House EWC Chair Concerned Some Contractors Did Not Receive Sufficient Notice

Also, on February 10, House Education and the Workforce Committee Chairwoman Virginia Foxx (R-NC) sent a letter to Director Jenny Yang complaining that – even with this latest extension – the agency has not allowed contractors, especially smaller employers, sufficient time to object. In the three-page letter, Foxx also wrote:

“It further appears that many employers were not aware of the pending FOIA request at OFCCP. The agency must do a much better job of informing federal contractors, especially smaller employers, about their rights and obligations. I am also aware that OFCCP has not provided information to all relevant employers about what data will be disclosed in response to the FOIA request. These employers could not determine whether to submit objections because they did not know what information OFCCP would turn over. … For these reasons, I request that OFCCP re-open the period for employers to submit objections to the Type 2 EEO-1 data being released for 60 days.”

How We Got Here

In an OFCCP February 2, 2023 email announcement, OFCCP reported that it had  “compiled a list of all entities that, according to the agency’s records, were federal contractors that submitted Component 1, Type 2 (consolidated) EEO-1 data between 2016-2020 and have not submitted objections to the release of this data” by OFCCP’s October 19, 2022 deadline (OFCCP’s original objection date) (emphasis added).

In Brief

Monday, February 6, 2023: USCIS Emailed Notice of Redesigns to Permanent Resident Cards & Employment Authorization Documents

Official Seal for the U.S. Department of Homeland Security's U.S. Citizenship and Immigration ServicesThe U.S. Citizenship and Immigration Services (USCIS) announced new designs for tamper-resistant Form I‑551, Permanent Resident Cards (also known as Green Cards), and Form I‑766, Employment Authorization Documents (EADs). USCIS began issuing the redesigned cards on January 30, 2023, and the E-Verify program sent a corresponding e-mail to stakeholders on February 6. To see examples of the new designs, go to the Form I-9 Acceptable Documents page on the “I-9 Central” webpage and Section 12.1 of the Handbook for Employers (M-274). While some Permanent Resident Cards and EADs issued after January 30 may still display the existing design format, both versions of the cards are acceptable for Form I‑9, Employment Eligibility Verification, and E‑Verify. Moreover, previously issued cards remain valid until their expiration date (unless otherwise noted). Also, some older Permanent Resident Cards do not have an expiration date. These older Permanent Resident Cards without an expiration date remain valid.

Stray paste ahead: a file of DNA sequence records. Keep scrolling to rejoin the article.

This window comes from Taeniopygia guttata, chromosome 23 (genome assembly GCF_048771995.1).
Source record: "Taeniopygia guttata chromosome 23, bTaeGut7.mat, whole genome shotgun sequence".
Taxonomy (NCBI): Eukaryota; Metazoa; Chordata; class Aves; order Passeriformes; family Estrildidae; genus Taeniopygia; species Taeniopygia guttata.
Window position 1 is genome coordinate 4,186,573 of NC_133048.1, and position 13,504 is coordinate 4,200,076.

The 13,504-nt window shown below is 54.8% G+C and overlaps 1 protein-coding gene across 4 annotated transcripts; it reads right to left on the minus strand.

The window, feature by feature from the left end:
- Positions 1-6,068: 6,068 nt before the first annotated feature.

USCIS also extended the validity of Permanent Resident Cards (PRC) for petitioners who properly file Form I-751, Petition to Remove Conditions on Residence, or Form I-829, Petition by Investor to Remove Conditions on Permanent Resident Status for 48 months beyond the card’s expiration date. See here for more information.